As the nation made preparations to celebrate Thanksgiving Day, the president of the U.S. Conference of Catholic Bishops expressed gratitude for "the gift of immigrants and refugees to the country," but also appealed for their protection.
"As we do every year, we will pause this coming Thursday to thank God for the many blessings we enjoy in the United States," Cardinal Daniel N. DiNardo of Galveston-Houston said in a statement Nov. 20, a week after the U.S. bishops opened their annual fall assembly.
The longest and most passionate discussion on the first day of the fall assembly of the U.S. Conference of Catholic Bishops Nov. 13 focused on immigrants, on how to help them but also how to drive home the point that they, too, are our brothers and sisters and should not be demonized.
Cardinal DiNardo said his Thanksgiving Day statement was prompted by the bishops urging he "speak out on their behalf."
He referenced that floor discussion, noting that he and his brother bishops "were attentive in a special way to those who are often excluded from this (nation's) great abundance -- the poor, the sick, the addicted, the unborn, the unemployed and especially migrants and refugees."
The bishops "expressed a shared and ever-greater sense of alarm -- and urgency to act -- in the face of policies that seemed unthinkable only a short time ago," he said.
Those policies, Cardinal DiNardo said, include the deportation of "Dreamers," the beneficiaries of the Deferred Action for Childhood Arrivals program, or DACA. These are "young hard-working people who should be the lowest priority for deportation," he said.
President Donald Trump in September ended the Obama-era program and directed Congress to pass a legislative solution.
Cardinal DiNardo also described "the anxiety and uncertainty of those with Temporary Protected Status from countries like Haiti, El Salvador and Honduras, which are still recovering from natural disasters and remain ill-equipped to humanely receive and integrate them."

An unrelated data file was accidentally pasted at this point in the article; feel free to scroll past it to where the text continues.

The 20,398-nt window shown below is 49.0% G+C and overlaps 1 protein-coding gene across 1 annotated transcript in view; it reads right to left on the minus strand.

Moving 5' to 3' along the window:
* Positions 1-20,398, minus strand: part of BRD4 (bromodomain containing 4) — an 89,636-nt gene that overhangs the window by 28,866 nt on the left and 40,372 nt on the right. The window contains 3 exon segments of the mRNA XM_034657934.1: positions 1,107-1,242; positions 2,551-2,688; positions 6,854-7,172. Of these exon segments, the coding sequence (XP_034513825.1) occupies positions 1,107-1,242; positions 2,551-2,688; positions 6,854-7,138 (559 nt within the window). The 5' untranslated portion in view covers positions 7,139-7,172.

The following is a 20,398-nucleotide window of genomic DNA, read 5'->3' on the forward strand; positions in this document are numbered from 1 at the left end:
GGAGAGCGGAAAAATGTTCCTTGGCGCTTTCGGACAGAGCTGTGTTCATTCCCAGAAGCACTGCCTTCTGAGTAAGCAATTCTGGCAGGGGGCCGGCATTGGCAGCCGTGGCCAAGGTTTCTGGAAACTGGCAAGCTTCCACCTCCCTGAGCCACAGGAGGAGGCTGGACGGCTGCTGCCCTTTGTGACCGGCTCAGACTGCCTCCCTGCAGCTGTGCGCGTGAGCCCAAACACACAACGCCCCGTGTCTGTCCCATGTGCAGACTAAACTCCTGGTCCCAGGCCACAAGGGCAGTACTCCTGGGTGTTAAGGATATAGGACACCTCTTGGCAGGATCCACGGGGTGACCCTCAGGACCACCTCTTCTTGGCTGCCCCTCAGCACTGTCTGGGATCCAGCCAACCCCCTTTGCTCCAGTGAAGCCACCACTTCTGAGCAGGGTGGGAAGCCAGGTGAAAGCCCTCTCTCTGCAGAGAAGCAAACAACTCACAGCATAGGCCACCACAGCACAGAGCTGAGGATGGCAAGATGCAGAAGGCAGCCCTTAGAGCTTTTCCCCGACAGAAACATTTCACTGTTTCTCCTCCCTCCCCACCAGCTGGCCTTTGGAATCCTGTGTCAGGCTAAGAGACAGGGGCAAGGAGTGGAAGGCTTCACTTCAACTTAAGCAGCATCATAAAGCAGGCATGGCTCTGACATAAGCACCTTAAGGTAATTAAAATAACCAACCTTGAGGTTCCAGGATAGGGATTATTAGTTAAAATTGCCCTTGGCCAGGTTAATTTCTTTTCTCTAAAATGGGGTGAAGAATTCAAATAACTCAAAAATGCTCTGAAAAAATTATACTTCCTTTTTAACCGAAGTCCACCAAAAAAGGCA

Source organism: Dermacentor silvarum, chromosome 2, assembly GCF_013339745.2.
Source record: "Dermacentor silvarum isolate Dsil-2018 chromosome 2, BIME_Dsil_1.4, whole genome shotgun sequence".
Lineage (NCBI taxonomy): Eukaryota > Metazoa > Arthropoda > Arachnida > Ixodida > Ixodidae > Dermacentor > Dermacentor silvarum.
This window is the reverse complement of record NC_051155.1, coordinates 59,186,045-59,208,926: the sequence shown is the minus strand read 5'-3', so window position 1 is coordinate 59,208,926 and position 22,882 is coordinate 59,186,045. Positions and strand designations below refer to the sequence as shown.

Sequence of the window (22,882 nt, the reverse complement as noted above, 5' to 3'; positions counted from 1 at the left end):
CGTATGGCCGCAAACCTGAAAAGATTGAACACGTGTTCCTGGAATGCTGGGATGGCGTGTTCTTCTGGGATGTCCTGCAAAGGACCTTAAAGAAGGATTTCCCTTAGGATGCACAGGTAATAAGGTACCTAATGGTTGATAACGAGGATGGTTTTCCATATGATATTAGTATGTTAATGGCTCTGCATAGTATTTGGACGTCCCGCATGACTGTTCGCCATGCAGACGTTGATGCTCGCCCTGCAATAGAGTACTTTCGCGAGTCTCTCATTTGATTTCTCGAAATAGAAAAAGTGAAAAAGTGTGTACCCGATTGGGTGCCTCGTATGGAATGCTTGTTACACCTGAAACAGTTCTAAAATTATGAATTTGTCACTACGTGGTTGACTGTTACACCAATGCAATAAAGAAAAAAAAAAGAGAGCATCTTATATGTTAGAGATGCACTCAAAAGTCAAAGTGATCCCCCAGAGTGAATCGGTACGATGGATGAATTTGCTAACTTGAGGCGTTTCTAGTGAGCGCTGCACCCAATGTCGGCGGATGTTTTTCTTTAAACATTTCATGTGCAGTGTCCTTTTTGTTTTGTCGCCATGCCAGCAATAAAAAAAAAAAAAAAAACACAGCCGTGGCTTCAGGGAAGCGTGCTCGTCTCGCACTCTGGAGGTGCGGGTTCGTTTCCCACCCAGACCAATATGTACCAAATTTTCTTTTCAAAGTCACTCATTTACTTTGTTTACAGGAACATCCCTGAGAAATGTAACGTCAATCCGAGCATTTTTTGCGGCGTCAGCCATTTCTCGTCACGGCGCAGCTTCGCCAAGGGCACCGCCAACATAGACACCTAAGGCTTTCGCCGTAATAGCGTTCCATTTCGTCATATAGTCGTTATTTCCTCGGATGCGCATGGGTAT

The Trump administration in early November announced an end to TPS for 2,500 Nicaraguans who have been living in the United States for nearly 20 years. A decision on TPS for 57,000 Hondurans has been delayed for six months, and decisions are due in several weeks from the Department of Homeland Security on that status for people from El Salvador and Haiti.
Cardinal DiNardo also lamented that the number of refugees the country will admit over the next year has been capped at 45,000.
He called it "an unprecedented reduction in the number of people we will welcome this year into our country who seek refuge from the ravages of war and religious persecution in their countries of origin."
"One common feature of all these developments is their tendency to tear apart the family, the fundamental building block of our, or any, society," Cardinal DiNardo said. "These threats to so many vulnerable immigrant and refugee families must end now.
"My brothers have urged me to speak out on their behalf to urge the immediate passage -- and signature -- of legislation that would alleviate these immediate threats to these families," he said.
Policies that threaten immigrant and refugee families also are "symptoms of an immigration system that is profoundly broken and requires comprehensive reform."
"This is a longer-term goal, one that the bishops have advocated for decades to achieve, and one that must never be overlooked," he continued. "Only by complete reform will we have the hope of achieving the common goals of welcoming the most vulnerable, ensuring due process and humane treatment, protecting national security, and respecting the rule of law. We are committed to such reforms and will continue to call for them."
He repeated his gratitude "for the gift and contributions of immigrants and refugees to our great nation" and prayed "that next year, families now under threat will not be broken and dispersed, but instead will be united in joy around their tables, giving thanks for all the blessings our nation has to offer. Have a Happy Thanksgiving all!"